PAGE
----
If your hair feels especially dry, feel free to deep condition it. Finish your hair prep with a penetrating moisturizer or oil. Apply it throughout your hair so that every strand is covered, but don’t apply too much. 

Decide on Your Loc Size and Parting System

Cute black girl with sister locs started by palm rolling her comb coils

The size of your parts will determine your final loc size. Larger parts will result in larger locs, while smaller parts will result in smaller locs.

Locs come in various sizes, from microlocs and sisterlocks (the smallest of them all) to extra-large congos and wicks. The size of your locs is totally up to you, but two-strand twists work best for medium to thick locs. 

Once you’ve decided on your loc size, it’s time to part your first section.

This is where many people go wrong – if you make your parts too large or too small, your locs won’t end up the correct size. To help you out, here are some sizing guidelines to follow: 

  • Microlocs – Make your parts ¾ of an inch or less. 
  • Small locs (pencil-sized) – Make your parts about an inch to 1 ¼ inches.   
  • Medium locs (pen-sized) – Make your parts between 1 ¼ and 1 ½ inches. 
  • Thick locs (sharpie sized) – Make your parts between 1 ½ to 1 ¾ inches. 
  • Jumbo locs (larger than sharpie sized) – Make your parts between 1 ¾ to 2 inches.

Once you determine what size you need to make your locs, it’s time to choose a parting system. Here’s some information about all of them: 

  • Square – Square parts are suitable for anyone who doesn’t want to bother with other more intricate parting techniques. When doing square parts, it’s best to use a bricklaying pattern to minimize the amount of scalp that’ll show after your locks are mature. A great thing about square parts is that they have straight sides, so parting them according to the size recommendations above will be easy.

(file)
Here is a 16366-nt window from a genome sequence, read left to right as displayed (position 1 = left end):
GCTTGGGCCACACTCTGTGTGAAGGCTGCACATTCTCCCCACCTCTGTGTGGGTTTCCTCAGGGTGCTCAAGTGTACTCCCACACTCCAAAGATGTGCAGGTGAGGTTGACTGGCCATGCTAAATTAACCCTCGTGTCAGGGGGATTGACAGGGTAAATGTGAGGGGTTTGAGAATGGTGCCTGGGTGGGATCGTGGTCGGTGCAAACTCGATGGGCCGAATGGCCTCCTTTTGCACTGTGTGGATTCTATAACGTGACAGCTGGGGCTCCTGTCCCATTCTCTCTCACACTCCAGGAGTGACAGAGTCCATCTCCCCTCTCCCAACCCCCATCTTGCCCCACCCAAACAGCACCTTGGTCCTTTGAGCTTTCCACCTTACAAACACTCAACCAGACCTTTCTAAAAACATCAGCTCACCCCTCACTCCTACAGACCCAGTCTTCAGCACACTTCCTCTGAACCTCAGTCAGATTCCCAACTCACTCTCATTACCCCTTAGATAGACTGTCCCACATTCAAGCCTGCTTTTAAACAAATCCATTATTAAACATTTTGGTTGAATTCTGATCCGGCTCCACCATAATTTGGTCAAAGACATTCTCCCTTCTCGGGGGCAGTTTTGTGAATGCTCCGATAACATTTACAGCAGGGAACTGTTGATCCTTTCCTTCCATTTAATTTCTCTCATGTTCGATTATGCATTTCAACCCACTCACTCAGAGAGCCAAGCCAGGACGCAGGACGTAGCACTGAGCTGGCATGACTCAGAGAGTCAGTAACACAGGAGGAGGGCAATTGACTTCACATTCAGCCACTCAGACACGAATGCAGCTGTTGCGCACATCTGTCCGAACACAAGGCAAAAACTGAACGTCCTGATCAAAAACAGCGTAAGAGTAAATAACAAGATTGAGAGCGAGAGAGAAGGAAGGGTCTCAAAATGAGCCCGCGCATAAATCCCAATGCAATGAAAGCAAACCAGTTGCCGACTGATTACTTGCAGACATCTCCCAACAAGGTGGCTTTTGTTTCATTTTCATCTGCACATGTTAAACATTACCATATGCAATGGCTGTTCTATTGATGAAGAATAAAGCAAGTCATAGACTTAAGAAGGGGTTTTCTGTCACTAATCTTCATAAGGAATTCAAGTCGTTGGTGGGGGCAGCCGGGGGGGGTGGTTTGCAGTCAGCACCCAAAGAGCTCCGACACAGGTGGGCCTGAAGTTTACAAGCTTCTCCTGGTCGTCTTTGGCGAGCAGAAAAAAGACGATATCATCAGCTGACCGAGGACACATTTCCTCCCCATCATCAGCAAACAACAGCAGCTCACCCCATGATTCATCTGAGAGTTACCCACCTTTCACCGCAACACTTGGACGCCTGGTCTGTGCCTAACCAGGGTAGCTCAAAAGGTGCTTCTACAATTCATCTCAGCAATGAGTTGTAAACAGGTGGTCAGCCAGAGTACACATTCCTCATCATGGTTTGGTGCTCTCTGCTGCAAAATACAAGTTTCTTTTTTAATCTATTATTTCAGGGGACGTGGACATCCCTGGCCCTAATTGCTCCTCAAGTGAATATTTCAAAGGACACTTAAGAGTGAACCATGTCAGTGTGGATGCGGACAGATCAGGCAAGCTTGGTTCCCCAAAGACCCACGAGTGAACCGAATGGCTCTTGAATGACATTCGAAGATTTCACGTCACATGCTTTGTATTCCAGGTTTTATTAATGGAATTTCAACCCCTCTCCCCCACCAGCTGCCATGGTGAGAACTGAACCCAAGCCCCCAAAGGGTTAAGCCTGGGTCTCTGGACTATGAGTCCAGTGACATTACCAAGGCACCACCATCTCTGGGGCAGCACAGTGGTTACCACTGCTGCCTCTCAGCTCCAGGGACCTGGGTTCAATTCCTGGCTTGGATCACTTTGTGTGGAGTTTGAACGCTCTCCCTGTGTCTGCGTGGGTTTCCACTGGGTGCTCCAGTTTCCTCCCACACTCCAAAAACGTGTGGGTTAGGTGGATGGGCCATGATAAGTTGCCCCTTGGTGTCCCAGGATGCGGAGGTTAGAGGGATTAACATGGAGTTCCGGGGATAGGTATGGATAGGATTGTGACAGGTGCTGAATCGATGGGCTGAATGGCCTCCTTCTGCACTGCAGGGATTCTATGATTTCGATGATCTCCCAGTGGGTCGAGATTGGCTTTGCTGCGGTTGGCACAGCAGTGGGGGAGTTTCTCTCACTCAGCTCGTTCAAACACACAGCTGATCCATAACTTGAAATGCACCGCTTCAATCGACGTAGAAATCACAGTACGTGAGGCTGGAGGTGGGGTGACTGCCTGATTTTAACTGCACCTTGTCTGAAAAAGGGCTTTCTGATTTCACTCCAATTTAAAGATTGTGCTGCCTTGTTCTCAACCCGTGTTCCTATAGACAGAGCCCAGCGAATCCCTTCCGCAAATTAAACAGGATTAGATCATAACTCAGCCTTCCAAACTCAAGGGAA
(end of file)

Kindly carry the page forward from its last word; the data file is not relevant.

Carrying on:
• Crescent – Crescent parting requires you to make half-moon-shaped sections. They tend to make your locs look more organic. To create these parts, we recommend looking at some YouTube videos or pictures of crescent parts. 
  • Organic – Organic parting is the most carefree parting option, involving grabbing sections of hair with your fingers. You should still try to get the parts the same size, but if you’re doing organic parts, neatness isn’t a big factor. 
  • Diamond – Diamond parts are not as common as some of the other parting systems.  And that’s likely because this parting system is very challenging to achieve at home. We think we can all agree that there’s something very striking about diamond parts. 

Now that you’ve chosen your loc size and parting system, you’re ready to make your first section! 

Part and Twist

  1. Section your hair into four equal sections with a rattail comb. If you’re doing square or diamond parts, the parts need to be absolutely straight. 
  2. Secure each section with an elastic band. This will make your hair easier to work with. You don’t want to accidentally grab hair from another section.  
  3. Make your first part in one of the back sections according to the parting system and loc size you want.